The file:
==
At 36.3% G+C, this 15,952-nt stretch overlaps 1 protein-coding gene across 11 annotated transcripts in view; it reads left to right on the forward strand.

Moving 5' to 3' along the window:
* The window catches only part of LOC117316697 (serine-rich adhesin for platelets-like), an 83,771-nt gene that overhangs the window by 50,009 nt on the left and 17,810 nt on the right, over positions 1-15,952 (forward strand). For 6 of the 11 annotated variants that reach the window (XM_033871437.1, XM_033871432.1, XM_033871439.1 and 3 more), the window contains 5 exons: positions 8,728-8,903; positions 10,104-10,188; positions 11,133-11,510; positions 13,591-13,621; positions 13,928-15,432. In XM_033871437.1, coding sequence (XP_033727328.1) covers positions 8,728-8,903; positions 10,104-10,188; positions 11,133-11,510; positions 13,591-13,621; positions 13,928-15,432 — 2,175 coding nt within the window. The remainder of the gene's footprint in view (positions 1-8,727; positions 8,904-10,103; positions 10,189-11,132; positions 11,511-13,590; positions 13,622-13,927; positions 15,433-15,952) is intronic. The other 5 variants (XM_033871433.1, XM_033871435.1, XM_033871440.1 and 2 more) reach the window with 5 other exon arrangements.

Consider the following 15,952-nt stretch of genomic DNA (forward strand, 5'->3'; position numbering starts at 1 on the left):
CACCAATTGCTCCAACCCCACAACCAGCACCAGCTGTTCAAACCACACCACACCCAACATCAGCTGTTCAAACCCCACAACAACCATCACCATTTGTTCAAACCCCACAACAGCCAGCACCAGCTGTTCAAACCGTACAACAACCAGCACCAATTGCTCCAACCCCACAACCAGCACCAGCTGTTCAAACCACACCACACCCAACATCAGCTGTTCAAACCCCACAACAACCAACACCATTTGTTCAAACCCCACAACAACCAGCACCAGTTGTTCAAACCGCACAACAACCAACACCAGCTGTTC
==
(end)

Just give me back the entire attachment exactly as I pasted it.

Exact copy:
At 36.3% G+C, this 15,952-nt stretch overlaps 1 protein-coding gene across 11 annotated transcripts in view; it reads left to right on the forward strand.

Moving 5' to 3' along the window:
* The window catches only part of LOC117316697 (serine-rich adhesin for platelets-like), an 83,771-nt gene that overhangs the window by 50,009 nt on the left and 17,810 nt on the right, over positions 1-15,952 (forward strand). For 6 of the 11 annotated variants that reach the window (XM_033871437.1, XM_033871432.1, XM_033871439.1 and 3 more), the window contains 5 exons: positions 8,728-8,903; positions 10,104-10,188; positions 11,133-11,510; positions 13,591-13,621; positions 13,928-15,432. In XM_033871437.1, coding sequence (XP_033727328.1) covers positions 8,728-8,903; positions 10,104-10,188; positions 11,133-11,510; positions 13,591-13,621; positions 13,928-15,432 — 2,175 coding nt within the window. The remainder of the gene's footprint in view (positions 1-8,727; positions 8,904-10,103; positions 10,189-11,132; positions 11,511-13,590; positions 13,622-13,927; positions 15,433-15,952) is intronic. The other 5 variants (XM_033871433.1, XM_033871435.1, XM_033871440.1 and 2 more) reach the window with 5 other exon arrangements.

Consider the following 15,952-nt stretch of genomic DNA (forward strand, 5'->3'; position numbering starts at 1 on the left):
CACCAATTGCTCCAACCCCACAACCAGCACCAGCTGTTCAAACCACACCACACCCAACATCAGCTGTTCAAACCCCACAACAACCATCACCATTTGTTCAAACCCCACAACAGCCAGCACCAGCTGTTCAAACCGTACAACAACCAGCACCAATTGCTCCAACCCCACAACCAGCACCAGCTGTTCAAACCACACCACACCCAACATCAGCTGTTCAAACCCCACAACAACCAACACCATTTGTTCAAACCCCACAACAACCAGCACCAGTTGTTCAAACCGCACAACAACCAACACCAGCTGTTC